Key terms - hate and discrimination explained
As a result of the COVID-19 pandemic, Asian Canadians have been the subject of racist assaults and bigoted taunts. This Guide sets out your rights and resources when you are the victim of or a witness to racist incidents. This Guide provides information so that you can understand and respond to three kinds of hate: Hate Crimes, Hate Incidents and Acts of Discrimination.
Are hate-motivated criminal acts that are offences under the Criminal Code, such as Assaults (Section 265), Uttering Threats (Section 264.1(1)), Criminal Harassment (Section 264(1)) and “hate speech” (Section 319 (1) & (2)). Hate crimes are crimes committed for hateful reasons. Consequently, they are punished more severely by the Courts. They involve two elements:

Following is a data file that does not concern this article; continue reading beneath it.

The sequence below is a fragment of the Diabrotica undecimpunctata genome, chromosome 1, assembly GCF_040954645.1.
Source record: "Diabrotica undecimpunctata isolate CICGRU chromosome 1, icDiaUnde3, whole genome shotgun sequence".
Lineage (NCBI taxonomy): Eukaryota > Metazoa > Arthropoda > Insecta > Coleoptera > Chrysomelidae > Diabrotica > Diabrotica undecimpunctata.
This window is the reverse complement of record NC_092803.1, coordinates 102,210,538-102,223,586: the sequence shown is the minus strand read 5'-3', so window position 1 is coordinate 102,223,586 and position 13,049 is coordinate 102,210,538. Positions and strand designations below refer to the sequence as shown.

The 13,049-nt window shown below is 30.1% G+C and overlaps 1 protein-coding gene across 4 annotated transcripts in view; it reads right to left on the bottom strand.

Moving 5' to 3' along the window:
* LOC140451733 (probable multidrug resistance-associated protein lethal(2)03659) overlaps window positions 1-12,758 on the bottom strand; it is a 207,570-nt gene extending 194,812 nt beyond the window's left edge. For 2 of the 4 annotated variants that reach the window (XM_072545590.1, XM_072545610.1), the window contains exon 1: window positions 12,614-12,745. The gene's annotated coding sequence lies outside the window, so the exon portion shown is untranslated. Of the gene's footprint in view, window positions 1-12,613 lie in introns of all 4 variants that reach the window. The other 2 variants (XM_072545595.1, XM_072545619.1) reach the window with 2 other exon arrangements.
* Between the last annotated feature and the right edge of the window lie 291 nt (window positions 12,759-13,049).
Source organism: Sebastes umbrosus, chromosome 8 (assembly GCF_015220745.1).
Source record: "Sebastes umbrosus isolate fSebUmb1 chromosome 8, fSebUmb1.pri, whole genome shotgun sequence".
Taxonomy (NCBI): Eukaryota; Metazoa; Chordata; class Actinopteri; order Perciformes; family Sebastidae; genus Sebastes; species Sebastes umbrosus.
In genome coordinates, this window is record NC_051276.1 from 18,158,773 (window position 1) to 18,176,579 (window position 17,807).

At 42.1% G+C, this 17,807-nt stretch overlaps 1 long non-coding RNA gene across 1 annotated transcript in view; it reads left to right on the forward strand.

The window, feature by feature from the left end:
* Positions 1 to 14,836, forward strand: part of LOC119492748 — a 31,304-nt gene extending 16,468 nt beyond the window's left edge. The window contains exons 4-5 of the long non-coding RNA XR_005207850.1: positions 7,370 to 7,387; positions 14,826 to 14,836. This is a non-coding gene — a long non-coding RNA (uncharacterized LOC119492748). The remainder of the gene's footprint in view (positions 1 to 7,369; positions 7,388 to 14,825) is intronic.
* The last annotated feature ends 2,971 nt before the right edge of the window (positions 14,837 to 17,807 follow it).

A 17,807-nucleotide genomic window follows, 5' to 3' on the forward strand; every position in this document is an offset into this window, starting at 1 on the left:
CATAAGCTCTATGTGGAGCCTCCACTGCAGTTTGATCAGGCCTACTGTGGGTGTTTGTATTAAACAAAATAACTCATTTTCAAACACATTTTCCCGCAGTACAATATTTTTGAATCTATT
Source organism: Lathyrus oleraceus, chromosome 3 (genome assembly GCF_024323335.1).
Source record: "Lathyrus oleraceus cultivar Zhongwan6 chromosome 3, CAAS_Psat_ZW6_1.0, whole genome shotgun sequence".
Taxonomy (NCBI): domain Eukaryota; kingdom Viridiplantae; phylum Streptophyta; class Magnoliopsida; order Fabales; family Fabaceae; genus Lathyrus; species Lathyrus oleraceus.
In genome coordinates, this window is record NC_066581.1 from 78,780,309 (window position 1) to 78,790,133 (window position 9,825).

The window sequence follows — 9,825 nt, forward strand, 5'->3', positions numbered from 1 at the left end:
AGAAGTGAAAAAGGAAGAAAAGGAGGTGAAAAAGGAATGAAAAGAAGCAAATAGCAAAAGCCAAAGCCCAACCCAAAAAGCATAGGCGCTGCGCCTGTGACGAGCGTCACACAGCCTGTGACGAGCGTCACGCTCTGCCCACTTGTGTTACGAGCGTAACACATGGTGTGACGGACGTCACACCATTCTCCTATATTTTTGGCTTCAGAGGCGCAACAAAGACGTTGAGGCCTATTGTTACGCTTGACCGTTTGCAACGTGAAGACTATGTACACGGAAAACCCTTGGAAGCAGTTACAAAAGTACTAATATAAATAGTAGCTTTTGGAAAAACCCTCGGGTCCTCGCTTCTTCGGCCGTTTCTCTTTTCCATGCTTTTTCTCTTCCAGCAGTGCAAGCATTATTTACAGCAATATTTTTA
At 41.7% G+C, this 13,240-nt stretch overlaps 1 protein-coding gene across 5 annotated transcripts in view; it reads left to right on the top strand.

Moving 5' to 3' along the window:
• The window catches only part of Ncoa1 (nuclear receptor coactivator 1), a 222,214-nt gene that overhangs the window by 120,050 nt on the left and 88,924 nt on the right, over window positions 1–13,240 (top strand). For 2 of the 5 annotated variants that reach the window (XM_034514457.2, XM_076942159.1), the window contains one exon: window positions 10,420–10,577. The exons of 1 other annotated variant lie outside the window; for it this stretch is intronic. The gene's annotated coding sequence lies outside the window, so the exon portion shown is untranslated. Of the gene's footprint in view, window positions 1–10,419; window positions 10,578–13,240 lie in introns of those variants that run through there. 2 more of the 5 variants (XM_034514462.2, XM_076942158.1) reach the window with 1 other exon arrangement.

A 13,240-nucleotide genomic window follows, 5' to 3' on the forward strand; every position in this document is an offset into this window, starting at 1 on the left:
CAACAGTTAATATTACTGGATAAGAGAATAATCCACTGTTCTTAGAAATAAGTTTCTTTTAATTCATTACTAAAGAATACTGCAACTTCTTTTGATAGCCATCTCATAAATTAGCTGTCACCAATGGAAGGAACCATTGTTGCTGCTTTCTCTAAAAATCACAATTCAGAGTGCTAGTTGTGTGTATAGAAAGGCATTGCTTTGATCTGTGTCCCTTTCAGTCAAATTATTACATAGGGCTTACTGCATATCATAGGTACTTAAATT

- An underlying crime (e.g. murder, assault, threats, vandalism, arson) and
- The crime is committed in part because of race, national or ethnic origin, colour, religion, sex, sexual orientation, age or mental or physical disability.
Hate Incidents are non-criminal acts that occur when the person uses bigoted, biased or prejudiced language (spoken, or written, online or in-person) or takes other actions that are based on race, national or ethnic origin, colour, religion, sex, etc.
Acts of Discrimination are violations of human rights codes. These are acts of unfair treatment in services, goods, facilities, accommodation, contracts, employment, vocational associations (e.g. transit, the workplace, public accommodations, restaurants, hotels, theatres, stores, housing, schools or universities etc.), because of race, national or ethnic origin, colour, religion, sex, sexual orientation, age or mental or physical disability. This form of discrimination is not criminal but a violation of federal or provincial human rights laws.
* This guide was prepared by Maryka Omatsu in collaboration with Gary Yee, Avvy Go, Gerald Chan and Juanita Westmoreland.